Many a night they went to bed
With bodies black and blue and red
Mosquitoes, black flies, no see’ ums too
Had bitten their clothes and gotten through
In muck and mire, brimstone and fire
They bulldozed their way and didn’t tire
Kept the Alcan open, made it work
A monster challenge they didn’t shirk
The black soldier and his crew
Saw this great endeavour through
J. Roscoe Hurst
The construction of the Alaska Highway led to dramatic changes in the course of the development of the Yukon second only to the impact of the Klondike gold rush. For the black soldiers who helped construct it, it may have left an even more indelible mark in history.
Talk of a highway linking Alaska with the rest of the United States was a frequent topic of conversation during the 1930s. A number of different routes were proposed, although none really got past the discussion stage during the Depression years.
Interest in the feasibility was heightened by the military expediency of war. Japan bombed Pearl Harbor, Dec. 7, 1941, and within weeks, the wheels were in motion for the selection of a suitable route for the construction of a military road that was capable of bringing supplies to Alaska, free of the threat of Japanese naval interference. Secondary to the construction of the highway was the CANOL project, which was to supply crude oil via pipeline from Norman Wells to a refinery in Whitehorse.
Troops started arriving in Dawson Creek on Feb. 10, 1942, followed by the vanguard of the Whitehorse contingent on April 1. The task of these troops gained an added urgency when, on June 6 and 7, Japanese forces invaded American soil on the Aleutian Islands of Kiska and Attu. In total, over 10,000 soldiers, one third of whom were black, worked on the Alaska Highway.
From the beginning, these soldiers had many forces working against them. Prejudice was deeply ingrained in the senior ranks. Gen. Simon Bolivar Buckner, officer responsible for the defence of Alaska, was concerned about mixture of the races if black troops were brought to Alaska, and Gen. William Hoge overseeing the construction of the highway, thought that they were good for nothing better than pick and shovel work.
Even Joe Louis, the world heavyweight boxing champion experienced racism. When he visited Whitehorse during the war, some American lodgers at the Regina Hotel refused to stay there while he was registered.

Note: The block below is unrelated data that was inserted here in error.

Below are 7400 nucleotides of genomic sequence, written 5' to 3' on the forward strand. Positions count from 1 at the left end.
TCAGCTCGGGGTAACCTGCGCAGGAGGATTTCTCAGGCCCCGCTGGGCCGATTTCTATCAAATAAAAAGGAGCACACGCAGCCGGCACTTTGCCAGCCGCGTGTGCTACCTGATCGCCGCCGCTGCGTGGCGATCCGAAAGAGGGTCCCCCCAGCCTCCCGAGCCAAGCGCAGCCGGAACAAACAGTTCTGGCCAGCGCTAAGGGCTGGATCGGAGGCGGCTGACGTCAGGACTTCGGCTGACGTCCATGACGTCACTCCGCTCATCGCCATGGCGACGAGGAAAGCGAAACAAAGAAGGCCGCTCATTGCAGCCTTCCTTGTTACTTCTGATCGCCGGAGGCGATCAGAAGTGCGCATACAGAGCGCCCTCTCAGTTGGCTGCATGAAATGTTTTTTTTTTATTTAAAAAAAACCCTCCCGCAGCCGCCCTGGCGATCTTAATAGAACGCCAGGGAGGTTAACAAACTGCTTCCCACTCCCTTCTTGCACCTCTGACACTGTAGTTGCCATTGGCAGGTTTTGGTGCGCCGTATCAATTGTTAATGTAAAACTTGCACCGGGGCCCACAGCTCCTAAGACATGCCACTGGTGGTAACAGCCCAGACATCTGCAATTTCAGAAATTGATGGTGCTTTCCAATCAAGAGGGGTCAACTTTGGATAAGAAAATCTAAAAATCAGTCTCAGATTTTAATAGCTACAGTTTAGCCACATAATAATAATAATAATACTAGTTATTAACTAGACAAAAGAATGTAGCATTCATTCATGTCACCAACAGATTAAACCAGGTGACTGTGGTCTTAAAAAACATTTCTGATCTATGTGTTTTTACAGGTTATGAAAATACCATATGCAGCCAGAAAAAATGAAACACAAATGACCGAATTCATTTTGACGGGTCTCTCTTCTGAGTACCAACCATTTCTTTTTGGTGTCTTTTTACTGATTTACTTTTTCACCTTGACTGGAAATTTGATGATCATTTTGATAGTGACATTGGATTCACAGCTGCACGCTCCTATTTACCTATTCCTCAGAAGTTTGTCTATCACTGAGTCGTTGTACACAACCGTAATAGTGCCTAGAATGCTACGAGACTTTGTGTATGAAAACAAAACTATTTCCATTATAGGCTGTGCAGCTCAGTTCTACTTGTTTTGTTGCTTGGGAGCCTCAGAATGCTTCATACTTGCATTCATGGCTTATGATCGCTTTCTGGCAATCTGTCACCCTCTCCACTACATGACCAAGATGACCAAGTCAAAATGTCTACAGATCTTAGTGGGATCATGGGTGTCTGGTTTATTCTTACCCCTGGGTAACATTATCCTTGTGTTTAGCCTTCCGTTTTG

It was conceded that black units would participate in the construction of the highway, but that they would be isolated and kept away from any communities along the way.
Four units of black soldiers were given assignments on the Alaska Highway. The 93rd Engineers opened a trail from Carcross toward Teslin, which is presumably the present-day connector with the Alaska Highway. Then, they split into two battalions, one which worked back toward Whitehorse, while the other continued to Teslin.
Another Unit, the 95th Engineers, worked the section south of Fort Nelson. The 97th Engineers constructed a road from Valdez inland to Slana and over the Mentasta Pass to Tok, then south toward Beaver Creek (thus closing the final gap along the highway). The 388th was sent to work on the CANOL project.
Officers assigned to command black units saw it as a dead-end assignment and transferred out as quickly as possible; yet some recognized the problems and addressed them head on. Lt. Col. Heath Twichell was given command of the 95th Engineers on July 9, 1943. Seeing that the unit needed a boost in morale, he took on the construction of the Sikanni Chief River bridge as a challenge.
Rising to the occasion, his troops bet their paycheques that they could construct the crossing of the river in record time, and they did, in just 84 hours – half the normal time. Plagued by a shortage of heavy equipment, they concentrated their efforts on short stretches of the highway, where they demonstrated what they were capable of achieving, despite the lack of proper equipment, by constructing sections of “model road.”
In one contest to close the last gap in the highway, the black 97th Engineers, coming from the north were pitted against the white 18th Engineers, coming from the south, to see who would first reach the boundary between Canada and the United States. The 97th won. On Oct. 25, 1942, somewhere near Beaver Creek, Pte. Refines Sims Jr. of the 97th, in the lead bulldozer, reached across and shook hands with Pte. Alfred Jalufka of the 18th Engineers.
The challenges were also physical. The men were poorly clothed and battled the cold living in tents. There was no leave, no mail and no fresh food. During the summer months, they worked around the clock, seven days a week. Many of the soldiers enlisted from the Deep South and had never encountered conditions like those they now had to face. As winter set in, the mercury plummeted.
“Lord it was cold,” stated Staff Sgt. Clifton Monk of the 97th Engineers. “Your breath would turn to ice inside your blankets at night. If you touched anything metal with your bare hands, you couldn’t tear your skin loose. We’d have to keep fires burning underneath our trucks all night, or they wouldn’t move in the morning.”
Yet these troops, who some First Nations people called “midnight men,” proved themselves capable. They were subsequently assigned duty in the hot zones of the war – the South Pacific, Europe and Burma. It was a small step toward acceptance and assimilation into main stream society. The ultimate legacy for the black soldiers was that the military became the first government agency to integrate.
The legacy for us today is that the Alaska Highway links the Yukon and Alaska with the Outside world.
Michael Gates is a Yukon historian and sometimes adventurer based in Whitehorse. His new book, Dalton’s Gold Rush Trail, will be available in April. You can contact him at email@example.com